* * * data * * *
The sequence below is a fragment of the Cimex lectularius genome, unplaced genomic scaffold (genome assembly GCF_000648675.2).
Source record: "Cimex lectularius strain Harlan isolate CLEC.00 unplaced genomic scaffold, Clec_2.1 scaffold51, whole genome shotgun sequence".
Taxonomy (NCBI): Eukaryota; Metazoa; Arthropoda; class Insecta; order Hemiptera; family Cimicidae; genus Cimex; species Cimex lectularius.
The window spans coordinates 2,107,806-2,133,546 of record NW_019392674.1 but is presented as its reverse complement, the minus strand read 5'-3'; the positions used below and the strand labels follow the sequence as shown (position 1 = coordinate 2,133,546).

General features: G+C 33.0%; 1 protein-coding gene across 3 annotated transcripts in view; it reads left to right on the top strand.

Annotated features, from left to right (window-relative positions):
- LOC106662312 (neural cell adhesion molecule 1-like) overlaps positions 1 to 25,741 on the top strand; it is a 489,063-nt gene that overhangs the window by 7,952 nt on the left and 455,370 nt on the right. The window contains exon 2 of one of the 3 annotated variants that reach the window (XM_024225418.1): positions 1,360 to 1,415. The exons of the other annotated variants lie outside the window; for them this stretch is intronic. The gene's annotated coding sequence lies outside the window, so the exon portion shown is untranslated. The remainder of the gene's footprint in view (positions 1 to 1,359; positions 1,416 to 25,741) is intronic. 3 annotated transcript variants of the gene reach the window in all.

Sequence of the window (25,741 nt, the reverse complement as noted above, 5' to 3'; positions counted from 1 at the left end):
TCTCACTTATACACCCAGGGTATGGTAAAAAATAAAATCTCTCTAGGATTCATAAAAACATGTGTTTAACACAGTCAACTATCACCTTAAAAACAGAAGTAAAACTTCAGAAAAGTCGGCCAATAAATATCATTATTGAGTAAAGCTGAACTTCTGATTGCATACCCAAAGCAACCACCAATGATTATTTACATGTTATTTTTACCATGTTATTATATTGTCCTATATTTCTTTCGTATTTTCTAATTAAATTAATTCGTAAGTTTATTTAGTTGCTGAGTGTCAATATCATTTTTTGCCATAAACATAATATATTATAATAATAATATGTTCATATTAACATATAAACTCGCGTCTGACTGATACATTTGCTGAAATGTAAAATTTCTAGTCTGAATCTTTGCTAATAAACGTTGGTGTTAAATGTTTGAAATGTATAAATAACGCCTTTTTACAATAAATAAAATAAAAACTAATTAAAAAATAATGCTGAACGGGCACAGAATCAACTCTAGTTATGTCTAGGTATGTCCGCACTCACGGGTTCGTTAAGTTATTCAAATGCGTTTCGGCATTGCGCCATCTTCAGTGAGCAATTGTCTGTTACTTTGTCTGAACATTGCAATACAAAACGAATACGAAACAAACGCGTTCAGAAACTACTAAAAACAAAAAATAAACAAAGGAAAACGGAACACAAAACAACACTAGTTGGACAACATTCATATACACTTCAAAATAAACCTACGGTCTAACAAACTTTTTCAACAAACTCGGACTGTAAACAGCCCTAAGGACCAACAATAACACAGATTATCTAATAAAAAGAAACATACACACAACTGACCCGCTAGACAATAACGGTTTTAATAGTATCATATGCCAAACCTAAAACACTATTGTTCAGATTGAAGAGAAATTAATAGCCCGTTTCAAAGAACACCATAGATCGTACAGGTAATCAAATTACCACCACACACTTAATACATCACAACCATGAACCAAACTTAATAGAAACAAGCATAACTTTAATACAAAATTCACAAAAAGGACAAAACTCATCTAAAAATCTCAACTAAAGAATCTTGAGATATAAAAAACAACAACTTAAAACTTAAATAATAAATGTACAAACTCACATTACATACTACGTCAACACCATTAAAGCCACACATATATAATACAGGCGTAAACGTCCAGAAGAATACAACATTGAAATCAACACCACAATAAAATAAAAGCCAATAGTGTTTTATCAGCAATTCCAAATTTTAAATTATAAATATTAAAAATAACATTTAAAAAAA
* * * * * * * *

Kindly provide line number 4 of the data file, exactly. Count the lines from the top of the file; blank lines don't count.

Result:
The window spans coordinates 2,107,806-2,133,546 of record NW_019392674.1 but is presented as its reverse complement, the minus strand read 5'-3'; the positions used below and the strand labels follow the sequence as shown (position 1 = coordinate 2,133,546).